September 9 I Sunday
2 Corinthians 2
“Unless a grain of wheat falls to the ground and dies, it remains only a single seed. But if it dies, it produces many seeds.” —John 12:24
Christians often talk about the abundant life they receive in Christ, yet the main symbol of Christianity is a cross, one of history’s most brutal instruments of execution. Many come to Jesus because they are looking for self-fulfillment, strength or provision, but He said, “Whoever wants to be My disciple must deny themselves and take up their cross and follow Me” (Matthew 16:24). Here is the paradox of the Christian life: the means to wholeness is through brokenness, the means to victory through suffering and the means to life through death.
Jesus describes this paradox using a metaphor of a seed that dies to bring forth life, which He applies to a particular issue and a general principle. The particular issue is, “The hour has come for the Son of Man to be glorified” (John 12:23). Jesus said this a few days before His crucifixion. He was willing to go into the ground and die so, like a planted seed that dies, there might be fruit of new life.
The general principle is, “Anyone who loves their life will lose it, while anyone who hates their life in this world will keep it for eternal life” (John 12:25). “Hate” in this verse means to reject one thing and choose another. We must be willing to die to ourselves—to give up our way, our plans, our ego, and our agenda to live for Christ’s agenda. As Paul explains, “For we who are alive are always being given over to death for Jesus’s sake, so that His life may also be revealed in our mortal body” (2 Corinthians 4:11). It is by daily dying to ourselves and to the plans that so often preoccupy us that His life is released in us.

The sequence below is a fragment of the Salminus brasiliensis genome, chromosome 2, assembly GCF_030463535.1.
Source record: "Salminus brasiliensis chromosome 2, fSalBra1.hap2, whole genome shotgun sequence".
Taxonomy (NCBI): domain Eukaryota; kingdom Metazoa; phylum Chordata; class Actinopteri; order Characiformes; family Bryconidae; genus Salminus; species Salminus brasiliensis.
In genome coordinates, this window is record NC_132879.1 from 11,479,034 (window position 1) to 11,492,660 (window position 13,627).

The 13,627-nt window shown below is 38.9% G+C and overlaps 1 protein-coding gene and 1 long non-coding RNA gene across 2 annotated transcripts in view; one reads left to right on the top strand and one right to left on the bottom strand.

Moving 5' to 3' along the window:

Jesus’s physical death was preceded by His own personal death. He said in John 6:38, “For I have come down from heaven not to do My will but to do the will of Him who sent Me.” Jesus died daily to His own agenda, only ever doing what the Father commanded. Even in the Garden of Gethsemane, when He prayed in anguish that the cup of God’s wrath be taken from Him, He ultimately said, “Not My will, but Yours be done” (Luke 22:42).
There is a cost to becoming and being a Christian. Salvation is free in the sense that we receive it entirely based on God’s grace, but it takes daily dying to ourselves to receive this new, paradoxical but wonderfully simple life. Once we have settled that it is God’s will, not our own, that rules us, we can begin enjoying the fullness of life that results from letting God direct our paths.
Prayer: Lord Jesus, thank You that You, in giving Yourself in death, demonstrated that out of death comes life. I choose to die to myself today, surrendering my agenda to You.